Patients and Philanderers: Why the Ashley Madison Report has Something Important to Say about Cybersecurity Standards for Patient Data

Patients and Philanderers: Why the Ashley Madison Report has Something Important to Say about Cybersecurity Standards for Patient Data

Posted: Monday July 10th, 2017

Author: John Beardwood

A) Introduction

Privacy legislation in Canada, the U.S. and elsewhere, while imposing detailed requirements on issues such as consent, often reverts to high level principles in outlining privacy safeguards or security obligations.  One concern of the legislators has been that by providing more detail, the laws could make the mistake of making a “technology pick,” which – given the pace of evolving technology – could very well be out of date in a few years.  Another concern is that what constitutes appropriate security measures can be very contextual.  Nevertheless, however well-founded those concerns, the result is that organizations seeking direction from the law as to how these safeguard requirements translate into actual security measures are left with little to no clear guidance on the issue.  

For example, the Personal Health Information Protection  Act (“PHIPA”) provides guidance as to what constitutes appropriate security safeguards for personal health information in Ontario.  However, PHIPA simply states that a health information custodian shall take steps that are reasonable in the circumstances to ensure that personal health information in the custodian’s custody or control is protected against theft, loss and unauthorized use or disclosure and to ensure that the records containing the information are protected against unauthorized copying, modification or disposal. Unfortunately, this principles-based approach loses in clarity what it gains in flexibility.

On August 22, 2016, however, the Office of the Privacy Commissioner of Canada (the “OPC”) and the Australian Privacy Commissioner (together with the OPC, the “Commissioners”) provided some additional clarity as to privacy safeguard requirements in their published report (the “Report”) on their joint investigation of Avid Life Media Inc. (“Avid”).[1]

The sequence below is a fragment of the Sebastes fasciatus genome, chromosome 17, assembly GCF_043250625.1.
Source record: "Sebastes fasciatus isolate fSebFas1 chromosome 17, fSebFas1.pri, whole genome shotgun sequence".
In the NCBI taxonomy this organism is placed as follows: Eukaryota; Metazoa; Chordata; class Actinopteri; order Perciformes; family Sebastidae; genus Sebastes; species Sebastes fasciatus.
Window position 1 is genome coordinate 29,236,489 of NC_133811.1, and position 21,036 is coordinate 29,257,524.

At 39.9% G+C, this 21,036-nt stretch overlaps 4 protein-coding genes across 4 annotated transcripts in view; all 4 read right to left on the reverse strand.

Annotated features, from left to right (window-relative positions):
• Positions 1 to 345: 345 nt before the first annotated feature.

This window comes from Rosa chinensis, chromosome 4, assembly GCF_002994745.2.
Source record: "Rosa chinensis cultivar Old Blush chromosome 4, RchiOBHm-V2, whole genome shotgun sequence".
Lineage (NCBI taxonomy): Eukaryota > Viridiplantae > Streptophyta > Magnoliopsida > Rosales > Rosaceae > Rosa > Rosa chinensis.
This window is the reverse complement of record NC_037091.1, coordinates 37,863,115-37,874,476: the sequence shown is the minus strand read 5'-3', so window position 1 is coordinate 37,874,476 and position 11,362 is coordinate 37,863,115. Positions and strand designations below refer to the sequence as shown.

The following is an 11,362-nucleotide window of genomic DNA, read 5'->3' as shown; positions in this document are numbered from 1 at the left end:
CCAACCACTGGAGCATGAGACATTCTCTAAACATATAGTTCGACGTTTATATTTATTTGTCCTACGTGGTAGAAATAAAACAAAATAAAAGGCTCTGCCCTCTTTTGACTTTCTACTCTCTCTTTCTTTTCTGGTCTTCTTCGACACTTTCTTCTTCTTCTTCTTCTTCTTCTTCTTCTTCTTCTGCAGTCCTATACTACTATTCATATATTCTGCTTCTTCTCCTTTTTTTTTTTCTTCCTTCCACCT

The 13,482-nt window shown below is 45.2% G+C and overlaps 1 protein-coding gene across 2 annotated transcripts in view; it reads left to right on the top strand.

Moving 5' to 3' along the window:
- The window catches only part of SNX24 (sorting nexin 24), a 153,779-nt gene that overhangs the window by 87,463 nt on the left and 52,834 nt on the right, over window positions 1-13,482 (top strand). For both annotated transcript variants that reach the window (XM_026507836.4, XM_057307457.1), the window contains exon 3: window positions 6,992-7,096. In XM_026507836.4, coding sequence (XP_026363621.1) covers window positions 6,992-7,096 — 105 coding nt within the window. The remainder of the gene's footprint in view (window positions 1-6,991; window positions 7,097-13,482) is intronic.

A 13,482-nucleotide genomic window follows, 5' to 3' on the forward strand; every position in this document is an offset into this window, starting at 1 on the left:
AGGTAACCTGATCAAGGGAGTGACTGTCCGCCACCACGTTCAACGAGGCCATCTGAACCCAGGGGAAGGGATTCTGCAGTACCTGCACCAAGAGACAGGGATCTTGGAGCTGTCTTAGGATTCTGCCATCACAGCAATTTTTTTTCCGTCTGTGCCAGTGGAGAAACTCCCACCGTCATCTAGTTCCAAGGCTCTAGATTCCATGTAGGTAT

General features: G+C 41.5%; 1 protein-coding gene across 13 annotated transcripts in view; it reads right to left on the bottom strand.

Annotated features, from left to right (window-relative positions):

The Report is significant, in that organizations collecting, using and disclosing highly sensitive personal information – like personal health information -have now been provided with reasonably detailed guidance as to what the cybersecurity standards are under the law:  that is, what measures are expected to be implemented by an organization in order to substantiate that the organization has implemented an appropriate and reasonable security standard to protect highly sensitive personal information.  While these cybersecurity standards have been proposed by the federal Privacy Commissioner, and not by the provincial privacy commissioners primarily charged with regulating the use of personal health information, given the relationship between the federal and provincial privacy commissioners we expect that the standards expressed in the Report will be very influential in shaping the cybersecurity expectations of those commissioners.

A. Key Privacy Security Insights

1. The Report:  Security Safeguards Due Diligence

In the Report, the OPC provides guidance on the level of diligence expected of an organization when determining adequate security safeguards under Principle 4.7 of PIPEDA, namely that: 

· Sensitivity of Data: an organization needs to understand the sensitivity of the personal information that they collect, use and disclose, and the corresponding required level of safeguards under PIPEDA;

· Security Risk Policy: an organization should adopt clear and appropriate processes, procedures and systems to handle information security risks, supported by adequate expertise, whether such expertise is internal or external;

· Safeguard Assessment: an organization should conduct a meaningful assessment (i.e. one that doesn’t just focus solely on the risk of financial loss to individuals due to fraud or identity theft, but also on their physical and social well-being) of the required level of safeguards for any given personal information; and

· Risk Balance: safeguards should be adopted by an organization with due consideration of the risks faced.

Based on the foregoing diligence, the Report provides specific insight into what Canadian privacy commissioners would likely require as adequate safeguards where an organization collects, uses or discloses highly sensitive personal information like patient information. 

[1] PIPEDA Case Summary #2016-005 - Joint investigation of Ashley Madison by the Privacy Commissioner of Canada and the Australian Privacy Commissioner/Acting Australian Information Commissioner.